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Provides full text and full image for the Philadelphia Inquirer 1860-2001.
THE PHILADELPHIA INQUIRER, one of the longest surviving daily newspapers in the United States, is known for its coverage of the American Civil War that was popular with readers on both sides; its published works by Charles Dickens and Edgar Allen Poe; and its reporting of breaking news in the city, country, and around the world. From the first shots fired upon Fort Sumter and the start of the Civil War, to the assassination of civil rights advocate Octavius V. Catto over the right for Blacks to vote; from the flu pandemic of 1918 that killed 12,000 Philly residents in one month — and 675,000 in all nationwide — to the debut of a local dance show, American Bandstand in 1952, The Philadelphia Inquirer offers a regional perspective of an exceptionally unique mix of historical events as they unfolded. For researchers on a range of subjects, such as American History and culture, African American studies, literature and economics, the digitized pages of this prestigious newspaper — founded with an editorial commitment to the right of a minority to set forth its opinions, “however discordant they may be with those of the majority” — are an accessible, insightful, invaluable resource.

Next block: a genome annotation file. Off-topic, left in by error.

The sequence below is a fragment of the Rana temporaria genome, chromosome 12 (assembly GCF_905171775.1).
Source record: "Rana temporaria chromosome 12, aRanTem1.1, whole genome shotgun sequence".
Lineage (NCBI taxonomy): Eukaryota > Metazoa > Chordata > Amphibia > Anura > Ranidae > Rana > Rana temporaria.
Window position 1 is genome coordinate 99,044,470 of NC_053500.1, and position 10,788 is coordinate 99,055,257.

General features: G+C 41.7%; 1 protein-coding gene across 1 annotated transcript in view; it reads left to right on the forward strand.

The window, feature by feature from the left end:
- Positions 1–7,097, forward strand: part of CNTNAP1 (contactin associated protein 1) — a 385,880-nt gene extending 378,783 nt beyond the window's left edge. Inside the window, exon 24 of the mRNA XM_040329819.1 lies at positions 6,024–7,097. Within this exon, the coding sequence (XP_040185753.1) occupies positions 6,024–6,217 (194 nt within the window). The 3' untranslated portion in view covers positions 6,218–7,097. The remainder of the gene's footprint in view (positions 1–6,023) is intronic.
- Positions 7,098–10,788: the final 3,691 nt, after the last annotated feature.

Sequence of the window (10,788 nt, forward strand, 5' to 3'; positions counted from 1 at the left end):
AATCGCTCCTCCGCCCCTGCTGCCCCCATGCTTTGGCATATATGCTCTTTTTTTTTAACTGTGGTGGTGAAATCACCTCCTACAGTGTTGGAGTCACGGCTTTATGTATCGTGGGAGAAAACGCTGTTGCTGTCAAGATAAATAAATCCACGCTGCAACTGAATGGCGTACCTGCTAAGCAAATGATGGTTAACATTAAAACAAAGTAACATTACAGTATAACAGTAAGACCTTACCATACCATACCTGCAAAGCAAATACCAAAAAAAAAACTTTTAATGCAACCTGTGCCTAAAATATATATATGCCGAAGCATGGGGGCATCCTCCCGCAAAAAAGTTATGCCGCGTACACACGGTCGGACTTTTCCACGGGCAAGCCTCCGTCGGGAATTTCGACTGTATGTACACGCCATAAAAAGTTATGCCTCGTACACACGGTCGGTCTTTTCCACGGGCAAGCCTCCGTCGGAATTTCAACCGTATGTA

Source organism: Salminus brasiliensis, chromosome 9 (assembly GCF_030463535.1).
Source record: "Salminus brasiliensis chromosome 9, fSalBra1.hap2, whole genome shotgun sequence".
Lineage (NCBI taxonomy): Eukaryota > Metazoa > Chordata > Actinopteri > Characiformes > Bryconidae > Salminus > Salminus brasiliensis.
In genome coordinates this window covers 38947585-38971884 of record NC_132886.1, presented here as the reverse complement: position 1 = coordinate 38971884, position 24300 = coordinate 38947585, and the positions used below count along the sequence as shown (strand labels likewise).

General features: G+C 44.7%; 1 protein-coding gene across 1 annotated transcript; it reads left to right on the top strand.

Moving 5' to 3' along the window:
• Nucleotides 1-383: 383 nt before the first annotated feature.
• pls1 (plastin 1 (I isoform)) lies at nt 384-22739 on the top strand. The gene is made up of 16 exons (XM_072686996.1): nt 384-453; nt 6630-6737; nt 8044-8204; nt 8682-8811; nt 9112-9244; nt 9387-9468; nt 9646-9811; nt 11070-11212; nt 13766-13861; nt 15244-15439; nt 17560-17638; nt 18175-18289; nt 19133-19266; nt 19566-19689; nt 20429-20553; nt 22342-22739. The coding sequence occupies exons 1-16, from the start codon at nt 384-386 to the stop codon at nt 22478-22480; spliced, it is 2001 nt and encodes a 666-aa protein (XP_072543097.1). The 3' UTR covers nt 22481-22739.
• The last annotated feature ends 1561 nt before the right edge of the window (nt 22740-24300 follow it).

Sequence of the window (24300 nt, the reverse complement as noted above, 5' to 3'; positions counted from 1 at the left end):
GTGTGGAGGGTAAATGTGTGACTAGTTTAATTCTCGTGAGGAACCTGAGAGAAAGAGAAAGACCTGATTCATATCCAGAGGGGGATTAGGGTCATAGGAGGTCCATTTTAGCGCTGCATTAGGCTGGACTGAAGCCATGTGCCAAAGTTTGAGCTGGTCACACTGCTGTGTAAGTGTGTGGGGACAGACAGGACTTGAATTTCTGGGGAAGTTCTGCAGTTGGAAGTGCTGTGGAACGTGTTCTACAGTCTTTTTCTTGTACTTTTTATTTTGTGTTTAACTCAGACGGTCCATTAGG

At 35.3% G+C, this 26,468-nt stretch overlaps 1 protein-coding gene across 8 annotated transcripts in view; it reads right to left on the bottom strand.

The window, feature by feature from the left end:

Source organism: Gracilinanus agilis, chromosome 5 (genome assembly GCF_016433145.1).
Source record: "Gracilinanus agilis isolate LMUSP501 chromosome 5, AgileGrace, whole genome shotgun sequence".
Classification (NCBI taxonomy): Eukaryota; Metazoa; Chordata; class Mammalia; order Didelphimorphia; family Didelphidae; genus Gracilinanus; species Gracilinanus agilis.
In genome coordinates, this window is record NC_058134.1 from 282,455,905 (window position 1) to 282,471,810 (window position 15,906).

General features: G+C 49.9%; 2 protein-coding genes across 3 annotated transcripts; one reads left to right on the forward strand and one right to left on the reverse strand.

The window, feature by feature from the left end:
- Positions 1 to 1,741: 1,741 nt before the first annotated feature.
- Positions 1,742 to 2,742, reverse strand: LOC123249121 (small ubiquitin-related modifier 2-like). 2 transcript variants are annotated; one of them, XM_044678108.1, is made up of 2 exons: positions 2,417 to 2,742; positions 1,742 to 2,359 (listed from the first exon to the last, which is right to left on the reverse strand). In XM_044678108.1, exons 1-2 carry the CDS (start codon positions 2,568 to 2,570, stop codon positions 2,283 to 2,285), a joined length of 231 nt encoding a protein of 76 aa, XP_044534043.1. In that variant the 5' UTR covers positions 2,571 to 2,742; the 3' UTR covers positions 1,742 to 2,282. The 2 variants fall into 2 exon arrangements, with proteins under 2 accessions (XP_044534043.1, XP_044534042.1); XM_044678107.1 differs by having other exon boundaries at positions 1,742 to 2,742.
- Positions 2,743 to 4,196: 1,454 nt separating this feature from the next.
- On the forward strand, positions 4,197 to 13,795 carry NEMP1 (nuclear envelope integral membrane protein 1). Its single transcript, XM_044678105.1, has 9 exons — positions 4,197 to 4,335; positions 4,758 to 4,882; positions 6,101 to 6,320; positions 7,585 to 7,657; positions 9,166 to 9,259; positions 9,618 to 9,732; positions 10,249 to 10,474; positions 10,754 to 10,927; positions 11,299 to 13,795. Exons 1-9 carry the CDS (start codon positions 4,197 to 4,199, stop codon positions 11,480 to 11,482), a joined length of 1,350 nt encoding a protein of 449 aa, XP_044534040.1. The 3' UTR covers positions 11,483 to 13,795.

Hidden City Daily fosters public dialogue by exploring the intersection of people and place, and the tension between the past and the possible future. The Daily publishes 10-12 posts a week (Monday through Friday) that cover planning, preservation, architecture and design, along with articles that explore the city’s history.